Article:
New York: Deep sleep early in life, and plenty of it, may defend you against Alzheimer's that is a progressive brain disease and for which no treatment currently exists.
The brain washes itself during deep sleep, so there may be the chance to turn back the clock by getting more deep, restorative sleep earlier in life, say researchers from the University of California-Berkeley in the US.
"We have found that the sleep you're having right now is almost like a crystal ball telling you when and how fast Alzheimer's pathology will develop in your brain," said neuroscientist Matthew Walker, professor of psychology and neuroscience at UC Berkeley.
"The silver lining here is that there's something we can do about it," he added in a paper published in the journal Current Biology.
To reach this conclusion, Walker and fellow researchers matched the overnight sleep quality of 32 healthy older adults (in their 60s, 70s and 80s) against the build-up in their brains of the toxic plaque known as beta-amyloid -- a key player in the onset and progression of Alzheimer's.
The beta-amyloid destroys memory pathways and other brain functions and afflicts more than 40 million people worldwide.
Each participant spent an eight-hour night of sleep in Walker's lab while undergoing polysomnography, a battery of tests that record brain waves, heart rate, blood-oxygen levels and other physiological measures of sleep quality.
The findings showed that the participants who started out experiencing more fragmented sleep and less non-rapid eye movement (NREM) slow-wave sleep were most likely to show an increase in beta-amyloid over the course of the study.
Typically, sleep begins with a NREM sleep stage, cycles through the three NREM stages, and is followed by a REM period. Each phase of sleep is important, but REM sleep is especially fascinating because it increases brain activity, promotes learning and creates dreams, according to previous studies.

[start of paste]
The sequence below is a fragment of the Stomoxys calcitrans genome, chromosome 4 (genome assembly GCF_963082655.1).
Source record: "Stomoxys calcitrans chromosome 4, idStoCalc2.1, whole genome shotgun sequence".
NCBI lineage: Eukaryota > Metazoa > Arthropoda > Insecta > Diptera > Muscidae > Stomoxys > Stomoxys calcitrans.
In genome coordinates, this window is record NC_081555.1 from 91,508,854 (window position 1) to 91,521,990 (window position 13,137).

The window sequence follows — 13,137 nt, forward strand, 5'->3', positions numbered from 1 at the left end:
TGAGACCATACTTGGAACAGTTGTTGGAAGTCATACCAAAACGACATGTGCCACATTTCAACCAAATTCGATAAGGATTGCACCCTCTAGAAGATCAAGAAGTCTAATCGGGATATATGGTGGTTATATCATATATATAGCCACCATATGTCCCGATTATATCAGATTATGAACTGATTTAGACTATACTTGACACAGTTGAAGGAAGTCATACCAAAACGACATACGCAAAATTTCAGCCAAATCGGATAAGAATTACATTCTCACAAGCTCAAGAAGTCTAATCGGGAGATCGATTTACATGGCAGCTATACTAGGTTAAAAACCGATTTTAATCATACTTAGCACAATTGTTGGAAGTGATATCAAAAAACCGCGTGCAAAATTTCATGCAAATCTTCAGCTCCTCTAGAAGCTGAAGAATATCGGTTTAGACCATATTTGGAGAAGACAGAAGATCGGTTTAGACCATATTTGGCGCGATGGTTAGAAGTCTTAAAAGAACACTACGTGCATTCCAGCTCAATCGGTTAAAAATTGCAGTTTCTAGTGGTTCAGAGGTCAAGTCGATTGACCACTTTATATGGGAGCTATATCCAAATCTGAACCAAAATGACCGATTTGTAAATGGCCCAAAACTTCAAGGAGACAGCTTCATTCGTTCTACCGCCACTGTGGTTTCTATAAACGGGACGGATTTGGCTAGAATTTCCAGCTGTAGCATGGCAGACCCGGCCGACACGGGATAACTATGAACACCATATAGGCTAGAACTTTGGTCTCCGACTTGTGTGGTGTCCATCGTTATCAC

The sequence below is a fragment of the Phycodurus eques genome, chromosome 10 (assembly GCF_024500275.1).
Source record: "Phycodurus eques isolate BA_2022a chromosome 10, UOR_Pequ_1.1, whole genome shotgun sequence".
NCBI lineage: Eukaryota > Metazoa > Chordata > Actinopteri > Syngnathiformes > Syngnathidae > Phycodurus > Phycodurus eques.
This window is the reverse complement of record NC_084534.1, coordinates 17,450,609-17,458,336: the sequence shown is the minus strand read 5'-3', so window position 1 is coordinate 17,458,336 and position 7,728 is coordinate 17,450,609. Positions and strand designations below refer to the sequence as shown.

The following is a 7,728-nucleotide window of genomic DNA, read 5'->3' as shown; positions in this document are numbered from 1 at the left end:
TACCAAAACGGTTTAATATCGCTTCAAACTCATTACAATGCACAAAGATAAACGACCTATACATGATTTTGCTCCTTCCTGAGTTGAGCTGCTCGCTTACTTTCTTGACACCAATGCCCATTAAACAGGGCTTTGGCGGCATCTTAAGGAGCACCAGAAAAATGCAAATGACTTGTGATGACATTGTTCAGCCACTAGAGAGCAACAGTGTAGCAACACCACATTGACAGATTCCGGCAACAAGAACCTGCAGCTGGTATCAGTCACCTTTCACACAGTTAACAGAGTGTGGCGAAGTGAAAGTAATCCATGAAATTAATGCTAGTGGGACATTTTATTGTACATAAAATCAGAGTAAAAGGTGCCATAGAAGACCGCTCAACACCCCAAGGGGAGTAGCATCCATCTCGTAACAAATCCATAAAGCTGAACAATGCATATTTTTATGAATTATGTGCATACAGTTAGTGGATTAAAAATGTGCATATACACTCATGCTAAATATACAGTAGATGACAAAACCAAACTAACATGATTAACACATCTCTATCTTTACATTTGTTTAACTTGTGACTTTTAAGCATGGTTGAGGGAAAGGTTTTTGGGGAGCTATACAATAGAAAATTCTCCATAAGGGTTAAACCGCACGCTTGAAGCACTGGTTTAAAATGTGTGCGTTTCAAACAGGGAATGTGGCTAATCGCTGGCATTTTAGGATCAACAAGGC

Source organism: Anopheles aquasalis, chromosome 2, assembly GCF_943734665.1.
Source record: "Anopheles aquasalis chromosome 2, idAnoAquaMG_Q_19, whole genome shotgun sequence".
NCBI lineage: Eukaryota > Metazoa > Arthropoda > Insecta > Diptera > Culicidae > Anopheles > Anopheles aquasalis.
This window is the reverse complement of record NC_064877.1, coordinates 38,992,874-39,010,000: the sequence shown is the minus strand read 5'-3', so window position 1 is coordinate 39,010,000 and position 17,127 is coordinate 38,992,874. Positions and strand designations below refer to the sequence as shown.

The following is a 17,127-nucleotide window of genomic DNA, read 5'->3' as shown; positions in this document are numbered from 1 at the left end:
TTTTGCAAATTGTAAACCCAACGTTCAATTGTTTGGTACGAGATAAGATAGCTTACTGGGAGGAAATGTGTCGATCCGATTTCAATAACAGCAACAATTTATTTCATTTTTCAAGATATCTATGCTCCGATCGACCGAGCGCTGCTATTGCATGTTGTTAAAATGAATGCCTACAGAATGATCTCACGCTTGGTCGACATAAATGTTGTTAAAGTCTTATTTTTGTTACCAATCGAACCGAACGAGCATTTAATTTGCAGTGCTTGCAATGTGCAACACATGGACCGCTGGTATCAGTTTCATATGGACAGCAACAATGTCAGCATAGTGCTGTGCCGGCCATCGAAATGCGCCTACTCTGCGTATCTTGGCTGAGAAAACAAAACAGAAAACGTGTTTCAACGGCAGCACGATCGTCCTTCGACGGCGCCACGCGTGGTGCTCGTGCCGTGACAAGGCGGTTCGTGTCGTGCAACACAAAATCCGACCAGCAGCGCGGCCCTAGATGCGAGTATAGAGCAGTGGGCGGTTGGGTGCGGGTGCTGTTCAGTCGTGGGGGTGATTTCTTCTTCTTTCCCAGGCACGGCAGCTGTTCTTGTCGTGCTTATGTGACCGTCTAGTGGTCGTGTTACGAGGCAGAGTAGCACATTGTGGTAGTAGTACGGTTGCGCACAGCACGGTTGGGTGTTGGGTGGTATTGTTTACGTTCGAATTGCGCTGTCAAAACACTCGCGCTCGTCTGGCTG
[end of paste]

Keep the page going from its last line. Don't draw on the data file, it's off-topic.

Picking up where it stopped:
The researchers were able to forecast the increase in beta-amyloid plaques, which are thought to mark the beginning of Alzheimer's.
"Rather than waiting for someone to develop dementia many years down the road, we are able to assess how sleep quality predicts changes in beta-amyloid plaques across multiple time points," said Joseph Winer, the study's lead author.
Although genetic testing can predict one's inherent susceptibility to Alzheimer's, and blood tests offer a diagnostic tool, neither offers the potential for a lifestyle therapeutic intervention that sleep does, the researchers pointed out.
"If deep, restorative sleep can slow down this disease, we should be making it a major priority," Winer said.
"We know there's a connection between people's sleep quality and what's going on in the brain, in terms of Alzheimer's disease. But what hasn't been tested before is whether your sleep right now predicts what's going to happen to you years later," Winer said.
The researchers got their answer.
"Measuring sleep effectively helps us travel into the future and estimate where your amyloid buildup will be," Walker noted.
Walker and Winer are now looking at how they can take study participants who are at high risk of contracting Alzheimer's and implement methods that might boost the quality of their sleep.
"Indeed, if we can bend the arrow of Alzheimer's risk downward by improving sleep, it would be a significant and hopeful advance," Walker said.